Morris Brooke, supervisor for the fourth district and engaged in the real estate and insurance business at Sacramento, is one of the most energetic, enterprising and successful young business men of this section of the state. He has been identified with the agricultural, commercial and political interests of the state since he was a boy of sixteen years, and it seems that he has always possessed an open sesame to unlock the doors of success in every enterprise that he has undertaken. As a legislator and a member of various important public bodies he has been a constant agitator and worker for the general welfare and reform both in administration and in state, county and municipal improvements. As an advocate of good roads he has probably done as much as any other man in this state, and much work of development in this line will be the result of his generous efforts.
Mr. Brooke was born in Diamond Spring, Eldorado county, California, March 16, 1872. Both sides of the family were represented in the Revolutionary war, as well as that of 1812. His paternal grandfather was a colonel in the Revolution. C. D. Brooke, the father of Morris Brooke, was one of the most progressive and intrepid of California pioneer agriculturists. he came to this state from Virginia in 1851, and for the first ten years followed mining. He then devoted himself to agriculture and horticulture for the remainder of his active life. He planted the first successful fruit farm in the foot-hills of Eldorado county, and, ignoring the ridicule of his neighbors and the disadvantages incident to his enterprise at the start, demonstrated that this was a wonderful fruit section and made a success of his own ventures. he retired several years before his death, which occurred in 1901. He was supervisor for a number of years, and took a prominent part in politics. He was a Breckinridge Democrat, and he once ran for state senator, but was defeated with the rest of his party.
Mary E. (Smith) Brooke, the mother of Morris Brooke, was born in Ohio, and her family was originally from the state of Connecticut. she is a direct descendant of the Smith who came over in the Mayflower, and members of the family took a prominent part in the colonial wars. She is still living, and makes her home in Oak Park, Sacramento county. Five of her children are living: Morris; Dr. W. A., a physician of Alameda; Roy L. at home; Lucy, the wife of William McGinn, of Sacramento, and Miss Clara.
Mr. Brooke was educated in the public schools of Diamond Spring and of Sacramento, graduating from the grammar schools of the latter place at the age of sixteen. He then began farming in Sacramento county with his father, and shortly afterward bought land of his own and raised berries. He continued in these pursuits five years. At the age of twenty-six, in 1898, he was elected to the legislature from the twenty-second assembly district on the Democratic ticket, being chosen from a Republican strong-hold. While in the legislature he was responsible for the introduction of a number of measures, several of which became good laws. He brought forward a constitutional amendment providing for free text books in the public schools, and, although he failed to secure its adoption, the agitation thus started has developed and become widespread throughout the state, so that there is every confidence in its promoters of the ultimate success of the movement. Mr. Brooke was in the county clerk’s office as court deputy until the fall of 1901, and was then elected from the Republican stronghold of the fourth district as supervisor for a term of four years. In this office he has been the first one in this part of the state to advocate oil roads, and he has established quite a reputation as a promoter of this enterprise. He has written a number of articles for the public press on the subject of good roads, and also went before the state convention of supervisors as an advocate of improved highways. The results of the adoption of some of his proposals concerning oil roads in this section of the state have fully justified his expectations, as Sacramento has some of the best roadways in the state. For the last two years he has represented Sacramento county in the Sacramento Valley Development Association, and was the originator of the project to get up a Sacramento exhibit for the St. Louis Exposition. Mr. Brooke had personal charge of the preparation of the exhibit.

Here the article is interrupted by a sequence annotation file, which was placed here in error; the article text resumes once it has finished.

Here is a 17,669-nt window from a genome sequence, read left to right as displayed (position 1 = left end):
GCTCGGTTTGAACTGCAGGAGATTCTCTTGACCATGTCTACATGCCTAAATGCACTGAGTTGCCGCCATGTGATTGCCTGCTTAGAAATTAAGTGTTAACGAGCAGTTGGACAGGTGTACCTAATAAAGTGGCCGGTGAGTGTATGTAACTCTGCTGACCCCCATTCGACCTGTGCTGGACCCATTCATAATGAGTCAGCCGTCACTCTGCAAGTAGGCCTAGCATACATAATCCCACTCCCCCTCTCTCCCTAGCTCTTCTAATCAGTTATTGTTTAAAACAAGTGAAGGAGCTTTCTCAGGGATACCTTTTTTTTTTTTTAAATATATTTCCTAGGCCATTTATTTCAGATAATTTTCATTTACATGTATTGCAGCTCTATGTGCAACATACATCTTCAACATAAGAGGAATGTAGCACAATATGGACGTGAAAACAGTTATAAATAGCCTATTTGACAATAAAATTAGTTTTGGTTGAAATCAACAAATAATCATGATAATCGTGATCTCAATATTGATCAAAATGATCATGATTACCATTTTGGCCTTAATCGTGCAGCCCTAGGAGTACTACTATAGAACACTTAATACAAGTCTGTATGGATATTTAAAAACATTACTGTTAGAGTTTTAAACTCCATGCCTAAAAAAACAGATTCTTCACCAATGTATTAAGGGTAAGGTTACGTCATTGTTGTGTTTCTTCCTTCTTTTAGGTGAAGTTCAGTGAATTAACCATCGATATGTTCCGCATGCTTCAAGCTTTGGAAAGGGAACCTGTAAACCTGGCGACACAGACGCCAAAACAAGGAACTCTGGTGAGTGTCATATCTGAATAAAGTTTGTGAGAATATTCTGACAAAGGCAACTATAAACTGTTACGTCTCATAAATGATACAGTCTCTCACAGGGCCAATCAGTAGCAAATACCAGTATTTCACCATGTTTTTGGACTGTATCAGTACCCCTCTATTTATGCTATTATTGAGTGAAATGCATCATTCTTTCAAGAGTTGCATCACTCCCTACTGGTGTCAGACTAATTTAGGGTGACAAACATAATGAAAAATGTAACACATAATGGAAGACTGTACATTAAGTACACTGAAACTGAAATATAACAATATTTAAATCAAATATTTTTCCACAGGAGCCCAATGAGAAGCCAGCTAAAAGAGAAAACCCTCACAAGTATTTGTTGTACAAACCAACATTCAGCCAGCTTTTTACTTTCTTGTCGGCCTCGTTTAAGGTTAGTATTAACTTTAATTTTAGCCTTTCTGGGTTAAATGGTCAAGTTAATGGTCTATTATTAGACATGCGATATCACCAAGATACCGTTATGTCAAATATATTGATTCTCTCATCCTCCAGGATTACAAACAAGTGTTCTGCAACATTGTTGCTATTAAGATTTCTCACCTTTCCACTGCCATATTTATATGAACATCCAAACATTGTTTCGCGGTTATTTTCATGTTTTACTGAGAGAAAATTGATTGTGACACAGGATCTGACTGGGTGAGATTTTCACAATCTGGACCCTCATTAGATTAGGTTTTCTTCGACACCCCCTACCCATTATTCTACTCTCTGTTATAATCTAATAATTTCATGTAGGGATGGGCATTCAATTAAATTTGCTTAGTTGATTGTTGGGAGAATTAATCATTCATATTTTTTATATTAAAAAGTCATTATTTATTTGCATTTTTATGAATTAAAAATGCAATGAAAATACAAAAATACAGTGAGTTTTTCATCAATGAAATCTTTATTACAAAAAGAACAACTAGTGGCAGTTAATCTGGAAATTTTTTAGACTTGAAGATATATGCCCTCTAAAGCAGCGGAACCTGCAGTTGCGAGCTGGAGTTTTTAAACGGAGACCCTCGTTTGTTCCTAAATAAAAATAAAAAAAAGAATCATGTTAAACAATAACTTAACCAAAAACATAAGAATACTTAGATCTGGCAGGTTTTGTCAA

Mr. Brooke represented Sacramento valley as one of the delegates to the national irrigation congress at Ogden. In the latter part of 1903 he went into the real estate and insurance business as manager of the country department of Curtis, Carmichael and Brand, and he is also interested in several other business enterprises of Sacramento. At the present time he has his own land leased.
Mr. Brooke affiliates with the Native Sons of the Golden West, and is past president of the Sacramento Parlor, and has several times represented the local parlor at the grand parlor. He also belongs to the Masons, the Foresters of America, the Improved Order of Red Men, the Grange, and has been vice sachem of the state league of the Iroquois Clubs for the last five years. He is Democratic committeeman at large for the second congressional district.
Source: Leigh H. Irvine; A History of the New California Its Resources and People, 2 Volumes; New York and Chicago: The Lewis Publishing Company, 1903.